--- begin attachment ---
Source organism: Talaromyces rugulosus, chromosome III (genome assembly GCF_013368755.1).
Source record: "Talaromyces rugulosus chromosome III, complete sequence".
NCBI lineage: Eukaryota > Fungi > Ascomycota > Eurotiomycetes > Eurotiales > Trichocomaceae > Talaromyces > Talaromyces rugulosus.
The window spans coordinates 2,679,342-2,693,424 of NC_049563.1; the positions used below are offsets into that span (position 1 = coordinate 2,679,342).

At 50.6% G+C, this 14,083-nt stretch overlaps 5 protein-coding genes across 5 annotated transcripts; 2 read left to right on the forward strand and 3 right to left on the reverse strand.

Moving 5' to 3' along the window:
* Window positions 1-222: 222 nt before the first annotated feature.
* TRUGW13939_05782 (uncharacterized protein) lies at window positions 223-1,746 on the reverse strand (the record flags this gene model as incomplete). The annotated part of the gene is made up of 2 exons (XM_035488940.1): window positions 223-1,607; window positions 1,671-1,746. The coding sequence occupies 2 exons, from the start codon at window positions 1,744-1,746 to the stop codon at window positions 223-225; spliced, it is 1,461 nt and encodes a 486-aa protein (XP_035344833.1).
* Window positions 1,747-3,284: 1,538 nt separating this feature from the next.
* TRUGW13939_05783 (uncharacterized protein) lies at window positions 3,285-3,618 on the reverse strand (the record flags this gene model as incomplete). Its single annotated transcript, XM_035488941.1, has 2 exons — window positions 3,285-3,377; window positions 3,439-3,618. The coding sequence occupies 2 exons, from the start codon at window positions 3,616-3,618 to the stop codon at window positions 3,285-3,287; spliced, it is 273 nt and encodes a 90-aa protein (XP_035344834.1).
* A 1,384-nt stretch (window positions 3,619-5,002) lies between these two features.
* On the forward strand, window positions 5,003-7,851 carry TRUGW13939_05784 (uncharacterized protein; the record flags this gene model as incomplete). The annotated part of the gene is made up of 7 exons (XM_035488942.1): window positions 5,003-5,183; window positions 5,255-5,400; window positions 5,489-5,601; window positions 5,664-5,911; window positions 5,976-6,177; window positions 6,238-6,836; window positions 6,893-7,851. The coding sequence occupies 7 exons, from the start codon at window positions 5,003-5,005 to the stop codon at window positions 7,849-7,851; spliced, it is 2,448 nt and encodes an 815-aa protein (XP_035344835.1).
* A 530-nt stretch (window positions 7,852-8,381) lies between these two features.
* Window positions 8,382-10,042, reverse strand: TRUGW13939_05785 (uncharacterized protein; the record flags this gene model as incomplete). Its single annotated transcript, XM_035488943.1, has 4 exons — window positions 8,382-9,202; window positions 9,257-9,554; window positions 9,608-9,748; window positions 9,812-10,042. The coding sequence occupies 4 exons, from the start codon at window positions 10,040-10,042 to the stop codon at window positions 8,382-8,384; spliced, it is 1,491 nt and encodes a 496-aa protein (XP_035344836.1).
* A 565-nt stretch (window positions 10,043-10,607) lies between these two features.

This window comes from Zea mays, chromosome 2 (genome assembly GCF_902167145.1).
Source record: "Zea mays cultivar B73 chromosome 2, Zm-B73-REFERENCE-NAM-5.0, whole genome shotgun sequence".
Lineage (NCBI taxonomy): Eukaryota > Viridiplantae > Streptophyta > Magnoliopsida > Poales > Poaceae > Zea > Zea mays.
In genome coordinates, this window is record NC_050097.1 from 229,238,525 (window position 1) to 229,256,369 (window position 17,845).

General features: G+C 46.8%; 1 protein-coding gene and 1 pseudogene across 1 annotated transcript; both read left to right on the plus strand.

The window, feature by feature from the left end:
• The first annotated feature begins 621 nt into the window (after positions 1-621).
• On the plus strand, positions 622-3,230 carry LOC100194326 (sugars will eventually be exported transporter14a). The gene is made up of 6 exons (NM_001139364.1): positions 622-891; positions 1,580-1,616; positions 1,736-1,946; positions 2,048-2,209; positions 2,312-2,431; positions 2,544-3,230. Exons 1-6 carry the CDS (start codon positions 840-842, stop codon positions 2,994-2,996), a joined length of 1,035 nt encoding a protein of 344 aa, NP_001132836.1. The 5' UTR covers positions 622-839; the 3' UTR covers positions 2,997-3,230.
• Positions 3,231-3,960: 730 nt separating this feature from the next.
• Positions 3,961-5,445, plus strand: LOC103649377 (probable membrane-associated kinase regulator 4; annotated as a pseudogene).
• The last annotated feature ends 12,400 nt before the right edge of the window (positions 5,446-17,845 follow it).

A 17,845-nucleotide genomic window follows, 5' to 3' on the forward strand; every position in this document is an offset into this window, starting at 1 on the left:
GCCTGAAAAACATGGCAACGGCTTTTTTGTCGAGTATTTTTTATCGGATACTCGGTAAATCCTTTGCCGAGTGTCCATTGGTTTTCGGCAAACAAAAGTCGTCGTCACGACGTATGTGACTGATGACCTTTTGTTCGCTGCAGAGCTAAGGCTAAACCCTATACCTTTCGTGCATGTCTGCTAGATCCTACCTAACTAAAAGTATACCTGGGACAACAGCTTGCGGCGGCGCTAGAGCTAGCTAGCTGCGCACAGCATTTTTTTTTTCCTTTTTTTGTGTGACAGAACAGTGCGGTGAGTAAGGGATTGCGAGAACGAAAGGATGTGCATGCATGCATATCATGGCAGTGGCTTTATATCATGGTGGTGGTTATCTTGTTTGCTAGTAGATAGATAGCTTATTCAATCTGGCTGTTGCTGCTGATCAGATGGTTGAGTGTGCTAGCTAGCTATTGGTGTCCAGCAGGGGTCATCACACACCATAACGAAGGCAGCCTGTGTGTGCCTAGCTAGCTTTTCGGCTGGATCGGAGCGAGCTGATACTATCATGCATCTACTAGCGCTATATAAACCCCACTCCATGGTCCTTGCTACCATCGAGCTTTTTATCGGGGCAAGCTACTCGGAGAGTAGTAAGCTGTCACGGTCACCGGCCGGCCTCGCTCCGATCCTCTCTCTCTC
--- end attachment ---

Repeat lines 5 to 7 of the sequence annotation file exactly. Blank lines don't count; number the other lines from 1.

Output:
At 50.6% G+C, this 14,083-nt stretch overlaps 5 protein-coding genes across 5 annotated transcripts; 2 read left to right on the forward strand and 3 right to left on the reverse strand.

Moving 5' to 3' along the window:
* Window positions 1-222: 222 nt before the first annotated feature.